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Im coming to a mind that the Ash is a superior wood. Ive had 2 Ash strats now, the latest is a Swamp Ash American Standard (used) that Ijust picked up. It is bright, clean, very good sustain, and just a really great sounding guitar. Ive had 2 opinions now that it sounds better than my Alder Body EJ strat! And I agree...Alder seems to be more 'muddy' It is also better than my YJM Alder body strat. Im just about hooked on Ash, both my natural color strats ive owned with Ash bodies have sounded superior to the many alder body strats Ive owned.

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(Puts on flame suit)...

 

I think poplar is also overlooked as a tonewood for strats or teles. it's very similar to adler. You will never see it in a transparent finish due to its natural greenish nature. I believe the early Japanese strats were poplar as well as some early 80's American strats.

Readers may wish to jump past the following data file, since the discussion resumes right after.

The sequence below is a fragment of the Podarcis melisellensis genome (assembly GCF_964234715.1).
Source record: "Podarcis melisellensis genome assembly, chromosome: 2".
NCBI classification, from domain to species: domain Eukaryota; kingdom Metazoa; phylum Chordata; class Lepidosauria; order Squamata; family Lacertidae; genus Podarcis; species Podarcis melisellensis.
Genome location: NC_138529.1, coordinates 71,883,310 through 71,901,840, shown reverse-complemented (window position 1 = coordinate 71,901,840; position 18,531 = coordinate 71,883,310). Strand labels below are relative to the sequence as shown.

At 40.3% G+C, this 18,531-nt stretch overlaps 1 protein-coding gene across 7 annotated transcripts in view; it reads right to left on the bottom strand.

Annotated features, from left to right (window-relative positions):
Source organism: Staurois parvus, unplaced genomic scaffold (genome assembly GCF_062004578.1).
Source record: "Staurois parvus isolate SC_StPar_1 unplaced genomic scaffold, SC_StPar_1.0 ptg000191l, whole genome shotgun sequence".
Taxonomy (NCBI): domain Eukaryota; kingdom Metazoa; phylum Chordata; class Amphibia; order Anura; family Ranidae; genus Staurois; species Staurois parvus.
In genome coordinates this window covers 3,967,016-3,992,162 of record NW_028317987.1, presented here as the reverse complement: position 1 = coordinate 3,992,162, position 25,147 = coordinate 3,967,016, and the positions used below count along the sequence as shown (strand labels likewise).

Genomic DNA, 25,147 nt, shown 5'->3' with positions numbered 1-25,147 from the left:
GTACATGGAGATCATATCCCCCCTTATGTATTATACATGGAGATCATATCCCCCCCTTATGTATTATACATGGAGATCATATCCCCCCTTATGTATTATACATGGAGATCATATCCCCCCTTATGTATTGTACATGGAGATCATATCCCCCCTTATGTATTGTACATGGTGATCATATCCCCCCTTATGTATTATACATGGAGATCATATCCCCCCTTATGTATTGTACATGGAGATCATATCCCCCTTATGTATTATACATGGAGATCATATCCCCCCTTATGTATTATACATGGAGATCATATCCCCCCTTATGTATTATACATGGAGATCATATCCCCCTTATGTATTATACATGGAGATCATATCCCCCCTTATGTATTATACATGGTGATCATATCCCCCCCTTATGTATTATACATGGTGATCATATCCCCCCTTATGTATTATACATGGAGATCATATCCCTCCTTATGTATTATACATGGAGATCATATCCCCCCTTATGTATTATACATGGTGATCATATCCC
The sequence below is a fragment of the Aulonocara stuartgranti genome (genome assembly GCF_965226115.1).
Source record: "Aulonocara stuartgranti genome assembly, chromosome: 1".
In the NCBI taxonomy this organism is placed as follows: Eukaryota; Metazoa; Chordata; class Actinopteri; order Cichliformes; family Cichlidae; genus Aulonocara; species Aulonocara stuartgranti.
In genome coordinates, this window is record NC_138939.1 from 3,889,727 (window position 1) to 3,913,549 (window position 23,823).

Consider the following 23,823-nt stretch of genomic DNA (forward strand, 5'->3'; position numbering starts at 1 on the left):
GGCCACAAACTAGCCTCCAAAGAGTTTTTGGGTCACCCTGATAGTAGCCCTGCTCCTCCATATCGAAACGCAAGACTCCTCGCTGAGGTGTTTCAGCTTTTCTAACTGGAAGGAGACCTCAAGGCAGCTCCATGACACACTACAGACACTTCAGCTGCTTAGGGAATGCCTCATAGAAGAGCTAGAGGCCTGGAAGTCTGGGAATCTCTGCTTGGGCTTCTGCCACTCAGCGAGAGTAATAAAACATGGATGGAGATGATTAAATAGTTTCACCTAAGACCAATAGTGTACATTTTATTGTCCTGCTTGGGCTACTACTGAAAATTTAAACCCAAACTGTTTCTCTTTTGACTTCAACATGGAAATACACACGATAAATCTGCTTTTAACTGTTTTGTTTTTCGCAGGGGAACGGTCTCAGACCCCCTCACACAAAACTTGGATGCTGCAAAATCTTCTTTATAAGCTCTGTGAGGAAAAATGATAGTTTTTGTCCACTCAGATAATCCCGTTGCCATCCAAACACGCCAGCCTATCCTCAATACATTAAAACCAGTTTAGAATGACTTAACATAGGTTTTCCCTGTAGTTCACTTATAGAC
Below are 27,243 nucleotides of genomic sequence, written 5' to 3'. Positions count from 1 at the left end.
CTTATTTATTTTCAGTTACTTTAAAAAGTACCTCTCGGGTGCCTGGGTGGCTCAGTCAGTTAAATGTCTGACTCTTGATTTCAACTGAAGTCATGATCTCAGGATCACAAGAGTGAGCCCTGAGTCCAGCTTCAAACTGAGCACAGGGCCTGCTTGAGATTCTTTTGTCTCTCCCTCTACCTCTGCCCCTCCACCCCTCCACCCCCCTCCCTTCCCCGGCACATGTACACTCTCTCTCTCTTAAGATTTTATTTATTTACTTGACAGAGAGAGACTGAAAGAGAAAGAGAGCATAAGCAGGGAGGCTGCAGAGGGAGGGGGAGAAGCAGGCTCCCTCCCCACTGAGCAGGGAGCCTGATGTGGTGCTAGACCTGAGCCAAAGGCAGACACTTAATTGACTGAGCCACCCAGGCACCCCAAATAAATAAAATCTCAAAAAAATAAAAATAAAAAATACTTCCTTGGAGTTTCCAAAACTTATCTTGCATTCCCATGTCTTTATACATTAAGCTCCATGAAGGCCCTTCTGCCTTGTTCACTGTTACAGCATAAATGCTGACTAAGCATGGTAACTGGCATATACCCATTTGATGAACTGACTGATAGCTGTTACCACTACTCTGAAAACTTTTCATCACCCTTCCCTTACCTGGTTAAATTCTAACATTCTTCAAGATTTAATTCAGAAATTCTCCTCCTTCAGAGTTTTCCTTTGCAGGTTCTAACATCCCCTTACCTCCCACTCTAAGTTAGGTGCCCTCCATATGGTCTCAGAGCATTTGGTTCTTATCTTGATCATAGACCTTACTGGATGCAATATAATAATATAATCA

(Runs for cover)

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Originally posted by go cat go

(Puts on flame suit)...


I think poplar is also overlooked as a tonewood for strats or teles. it's very similar to adler. You will never see it in a transparent finish due to its natural greenish nature. I believe the early Japanese strats were poplar as well as some early 80's American strats.


(Runs for cover)

 

Poplar is widely used now on many strat and tele type copies. It is fairly average without a good nut and bridge.

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People often feel that something is "clearer" in tone when it is brighter. The note definition between ash and alder is similar. I would doubt than 1% of the population here could descern from the two woods on a solid color guitar. The other thing of intrest is that all of the things that people are likeing about ash are the same things they complain about in basswood- which is the closest tonewood to ash. (and eddies choice when he started building and not buying parts). My main players are the guitars that stand out above the others in tone- for me it is 2 alder strats and alder les paul and a ash tele. Most everything else is a collectable.